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These are in direct competition to Supacolor. Essentially these are made with very expensive equipment such as an HP indigo or a Ricoh. Im sure you can use Oki printer too. Unless you are ready to drop a lot of money, creating these at home is not feasible. You can try to replicate the process with Direct to film and achieve similar results but not exact. The process itself requires heat transfer film and not paper and its run through the printer with everything except white. Then, a white waterbased ink is screen printed on the back. The border around everything is solving a problem with these transfers where the edges tend not to stick and peel. Thus adding a clear or slightly darker outline allows the adhesive to go further past the design. Check out this video.
 

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These are in direct competition to Supacolor.
All print methods are essentially in competition with each other, but there are substantial differences between them.

Essentially these are made with very expensive equipment such as an HP indigo or a Ricoh.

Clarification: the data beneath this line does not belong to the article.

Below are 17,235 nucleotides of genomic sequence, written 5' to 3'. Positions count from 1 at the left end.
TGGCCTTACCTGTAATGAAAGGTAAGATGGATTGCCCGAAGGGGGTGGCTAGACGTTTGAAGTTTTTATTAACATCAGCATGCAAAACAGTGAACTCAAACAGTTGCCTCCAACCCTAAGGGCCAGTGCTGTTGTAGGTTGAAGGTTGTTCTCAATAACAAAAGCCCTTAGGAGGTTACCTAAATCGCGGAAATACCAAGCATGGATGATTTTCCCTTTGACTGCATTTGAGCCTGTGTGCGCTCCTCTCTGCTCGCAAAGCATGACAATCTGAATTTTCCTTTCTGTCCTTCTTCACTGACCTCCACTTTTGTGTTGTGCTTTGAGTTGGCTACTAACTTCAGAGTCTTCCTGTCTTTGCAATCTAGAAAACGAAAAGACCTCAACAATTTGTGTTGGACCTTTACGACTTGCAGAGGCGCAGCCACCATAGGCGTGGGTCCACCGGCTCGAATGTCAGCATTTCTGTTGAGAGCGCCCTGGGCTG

These two are not the same.

Any laser printer can be used for the DST process. Even a $200 desktop printer will do.
Those large $20,000 laser printers (Ricoh, Xerox, Konica-Minolta, etc.) are just regular laser printers for production use.
They are the same technology as desktop laser printers, but much faster and have very low cost per print.
They also have similar limitations to the cheap desktop printers:
a) prints are limited to 30cm width at best.
b) poor paper registration which means that the white overprint will not always be in the same place.
c) 4 color dry toner.

HP indigo are essentially laser printers as well, but are much more advanced.
a) they can print up to 50cm wide sheets.
b) have perfect paper registration (grippers carry the sheet through the press).
c) can have up to 12 liquid inks (fluorescent, silver, and other colors are possible).
They are basically real print presses using a digital print engine instead of printing plates.
Having one however is not that easy... You are looking at $500,000 for a decent model, plus around $3K per month for maintenance.

You can try to replicate the process with Direct to film and achieve similar results but not exact.
DTF is obviously a better option in terms of equipment cost and can print one offs, but
a) print quality as well as the quality of the transfer itself can be erratic.
b) very slow for long runs.
c) much higher cost per print.

The process itself requires heat transfer film and not paper
It depends on your definition of "paper".